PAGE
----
Inspectioneering

Welding is the process of joining separate materials, usually metals or thermoplastics, using extreme heat. Welding is an ancient trade that has been around for thousands of years, and it is one of the most important and widely used manufacturing processes in the world. 

Welding Processes

There are several types of welding processes used in the refining and petrochemical industries, including shielded metal arc welding (SMAW), gas tungsten arc welding (GTAW), gas metal arc welding (GMAW), flux-cored arc welding (FCAW), submerged arc welding (SAW), stud welding (SW), plasma arc welding (PAW), and electrogas welding (EGW). Each process has its own set of advantages and limitations, and the choice of process depends on factors such as the materials being welded, the thickness of the materials, the required weld strength, and the environment in which the welding is being done.

Illustration of Shielded Metal Arc Welding

 

Illustration of Gas Tungsten Arc Welding

 

Metallurgy

Metallurgy is the study of the physical and chemical behavior of metals and alloys and is an important aspect of any welding activity. The metallurgy of a welded joint will depend on the base materials being welded, the welding process being used, and the post-weld heat treatment (PWHT) applied. PWHT is the process of heating a welded component to a specific temperature for a specific period of time, followed by cooling at a controlled rate, in order to improve the mechanical properties and/or reduce residual stresses. Welding inspectors should have an understanding of the metallurgical principles involved in welding and PWHT in order to properly evaluate the quality and reliability of welded joints.

Welding Inspection

Welding inspection is the process of examining welds to ensure that they meet the required standards and specifications. This is important in the refining, chemical, and petrochemical industries because welding imperfections or defects can lead to equipment failure or leaks, which can have serious consequences such as injury, environmental damage, and financial loss. Welding inspection is typically carried out by trained professionals who use a variety of methods and techniques to evaluate the quality of welds.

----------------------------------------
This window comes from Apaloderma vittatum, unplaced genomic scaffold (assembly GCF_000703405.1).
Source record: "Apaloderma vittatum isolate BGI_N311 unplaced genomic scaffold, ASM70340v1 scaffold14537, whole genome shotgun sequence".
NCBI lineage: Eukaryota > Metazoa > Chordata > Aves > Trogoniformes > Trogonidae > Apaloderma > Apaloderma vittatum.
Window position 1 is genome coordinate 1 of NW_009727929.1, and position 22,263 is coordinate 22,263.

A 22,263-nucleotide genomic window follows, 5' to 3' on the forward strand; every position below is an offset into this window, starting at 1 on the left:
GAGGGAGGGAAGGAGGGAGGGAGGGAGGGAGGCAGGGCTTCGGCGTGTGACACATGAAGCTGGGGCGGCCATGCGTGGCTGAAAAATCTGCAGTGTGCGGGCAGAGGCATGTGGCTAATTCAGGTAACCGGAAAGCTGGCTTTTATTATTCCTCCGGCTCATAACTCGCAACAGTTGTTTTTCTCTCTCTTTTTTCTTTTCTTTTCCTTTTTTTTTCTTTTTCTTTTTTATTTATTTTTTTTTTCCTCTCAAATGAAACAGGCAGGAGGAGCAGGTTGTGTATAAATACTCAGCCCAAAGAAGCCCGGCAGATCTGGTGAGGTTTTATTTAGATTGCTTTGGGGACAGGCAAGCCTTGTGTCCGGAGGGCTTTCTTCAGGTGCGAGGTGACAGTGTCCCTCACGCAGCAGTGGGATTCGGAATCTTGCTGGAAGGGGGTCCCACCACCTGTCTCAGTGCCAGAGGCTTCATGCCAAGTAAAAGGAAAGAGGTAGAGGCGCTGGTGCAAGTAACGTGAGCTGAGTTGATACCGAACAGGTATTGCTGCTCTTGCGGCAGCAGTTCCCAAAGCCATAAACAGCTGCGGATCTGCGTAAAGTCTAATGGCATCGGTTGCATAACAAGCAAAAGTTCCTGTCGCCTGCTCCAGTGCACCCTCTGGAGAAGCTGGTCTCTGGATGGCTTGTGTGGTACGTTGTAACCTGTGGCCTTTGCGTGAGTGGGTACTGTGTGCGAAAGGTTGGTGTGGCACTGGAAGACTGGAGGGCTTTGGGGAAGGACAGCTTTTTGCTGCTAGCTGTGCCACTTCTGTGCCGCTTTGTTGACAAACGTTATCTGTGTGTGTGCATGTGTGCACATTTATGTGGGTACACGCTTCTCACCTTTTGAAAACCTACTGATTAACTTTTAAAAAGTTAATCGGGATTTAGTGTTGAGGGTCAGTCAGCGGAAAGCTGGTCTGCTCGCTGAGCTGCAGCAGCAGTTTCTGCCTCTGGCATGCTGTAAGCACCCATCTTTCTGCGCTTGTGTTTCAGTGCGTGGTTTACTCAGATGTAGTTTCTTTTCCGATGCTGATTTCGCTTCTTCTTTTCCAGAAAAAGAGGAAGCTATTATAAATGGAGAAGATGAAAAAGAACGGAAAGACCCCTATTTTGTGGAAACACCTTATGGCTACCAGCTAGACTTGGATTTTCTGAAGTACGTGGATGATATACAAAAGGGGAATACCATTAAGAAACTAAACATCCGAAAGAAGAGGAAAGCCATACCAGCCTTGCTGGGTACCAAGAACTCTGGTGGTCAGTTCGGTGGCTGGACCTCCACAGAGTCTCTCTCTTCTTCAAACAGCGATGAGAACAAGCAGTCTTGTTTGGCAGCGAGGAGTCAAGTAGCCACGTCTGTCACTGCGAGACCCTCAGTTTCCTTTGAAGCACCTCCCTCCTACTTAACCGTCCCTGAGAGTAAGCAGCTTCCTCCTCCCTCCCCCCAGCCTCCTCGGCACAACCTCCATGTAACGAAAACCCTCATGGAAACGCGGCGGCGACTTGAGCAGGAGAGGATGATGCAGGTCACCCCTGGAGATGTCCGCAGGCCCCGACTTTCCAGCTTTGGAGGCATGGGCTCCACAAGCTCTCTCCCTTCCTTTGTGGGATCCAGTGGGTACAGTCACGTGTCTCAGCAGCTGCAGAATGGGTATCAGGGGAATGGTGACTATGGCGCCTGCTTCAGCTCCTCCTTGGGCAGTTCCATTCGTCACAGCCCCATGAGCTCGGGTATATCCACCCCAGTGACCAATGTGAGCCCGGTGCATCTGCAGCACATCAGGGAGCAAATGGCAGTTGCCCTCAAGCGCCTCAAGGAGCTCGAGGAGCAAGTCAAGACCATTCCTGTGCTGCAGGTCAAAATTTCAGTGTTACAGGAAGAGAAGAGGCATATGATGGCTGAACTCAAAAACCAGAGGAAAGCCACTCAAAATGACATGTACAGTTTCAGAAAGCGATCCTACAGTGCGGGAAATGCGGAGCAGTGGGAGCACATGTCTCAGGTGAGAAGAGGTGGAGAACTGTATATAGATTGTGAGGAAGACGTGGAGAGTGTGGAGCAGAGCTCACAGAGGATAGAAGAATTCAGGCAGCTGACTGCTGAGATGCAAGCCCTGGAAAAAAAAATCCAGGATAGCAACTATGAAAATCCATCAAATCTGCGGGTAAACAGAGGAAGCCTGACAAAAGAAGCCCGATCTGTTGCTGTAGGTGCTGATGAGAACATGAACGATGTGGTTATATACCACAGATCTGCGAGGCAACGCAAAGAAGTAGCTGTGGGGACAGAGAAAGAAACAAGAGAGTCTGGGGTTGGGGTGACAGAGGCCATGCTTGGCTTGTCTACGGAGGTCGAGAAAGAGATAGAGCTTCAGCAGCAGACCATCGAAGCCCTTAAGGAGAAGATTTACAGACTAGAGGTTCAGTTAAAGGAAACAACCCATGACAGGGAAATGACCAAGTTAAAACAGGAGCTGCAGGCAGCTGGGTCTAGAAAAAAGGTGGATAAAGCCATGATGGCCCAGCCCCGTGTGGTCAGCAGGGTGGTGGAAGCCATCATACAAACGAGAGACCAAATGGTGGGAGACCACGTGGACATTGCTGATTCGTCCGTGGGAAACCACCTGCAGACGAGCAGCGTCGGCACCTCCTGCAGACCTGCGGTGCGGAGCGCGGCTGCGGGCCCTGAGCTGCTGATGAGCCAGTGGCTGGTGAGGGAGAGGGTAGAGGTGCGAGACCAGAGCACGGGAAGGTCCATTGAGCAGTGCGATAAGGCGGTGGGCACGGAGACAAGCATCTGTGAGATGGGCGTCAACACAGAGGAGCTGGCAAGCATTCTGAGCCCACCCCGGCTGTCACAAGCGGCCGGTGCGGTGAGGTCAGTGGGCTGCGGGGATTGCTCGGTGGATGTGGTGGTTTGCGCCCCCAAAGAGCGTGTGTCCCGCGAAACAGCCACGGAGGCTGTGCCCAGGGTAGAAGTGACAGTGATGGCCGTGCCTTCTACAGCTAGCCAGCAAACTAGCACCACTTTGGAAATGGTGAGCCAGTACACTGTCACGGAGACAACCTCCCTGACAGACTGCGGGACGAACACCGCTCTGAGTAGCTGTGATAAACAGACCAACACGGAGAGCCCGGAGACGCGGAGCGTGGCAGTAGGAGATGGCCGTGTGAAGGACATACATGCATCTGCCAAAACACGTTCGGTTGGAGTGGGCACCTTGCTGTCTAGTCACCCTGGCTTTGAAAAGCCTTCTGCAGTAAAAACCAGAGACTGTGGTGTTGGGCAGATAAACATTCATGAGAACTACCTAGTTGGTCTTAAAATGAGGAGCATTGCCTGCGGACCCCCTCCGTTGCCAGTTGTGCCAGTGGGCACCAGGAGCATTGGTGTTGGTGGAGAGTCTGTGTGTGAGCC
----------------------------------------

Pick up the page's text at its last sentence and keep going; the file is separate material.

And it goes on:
Welding inspection activities can be performed visually, using non-destructive testing (NDT) methods, or through destructive testing methods. Visual inspection involves examining the surface of the weld for defects such as cracks or incomplete fusion. NDT methods, such as radiography or ultrasonic testing, can be used to detect internal defects in the weld. Destructive testing involves physically testing the weld by applying force to it until it fails, to determine its strength and quality.

Relevant Codes & Standards

There are several codes and standards that provide guidance on welding inspection in the refining and petrochemical industries, including:

  • American Petroleum Institute's Recommended Practice 577, Welding Processes, Inspection, and Metallurgy. This practice provides guidance on the selection of welding processes, inspection methods, and metallurgical principles for welding in these industries.
  • American Welding Society's D1.1 Structural Welding Code. This code provides guidelines for the design, fabrication, and inspection of welded structures.
  • American Society for Testing and Materials' Standard Specification for Fusion Welding for Aerospace Applications. This standard provides requirements for fusion welding of aerospace applications.

References

  1. https://inspectioneering.com/feature/mipi/wi/intro
  2. API RP 577, Welding Processes, Inspection, and Metallurgy

 

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Articles about Welding
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March/April 2021 Inspectioneering Journal

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November/December 2000 Inspectioneering Journal

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July/August 1998 Inspectioneering Journal

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November/December 1996 Inspectioneering Journal

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May/June 1996 Inspectioneering Journal

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January/February 1996 Inspectioneering Journal

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September/October 1995 Inspectioneering Journal

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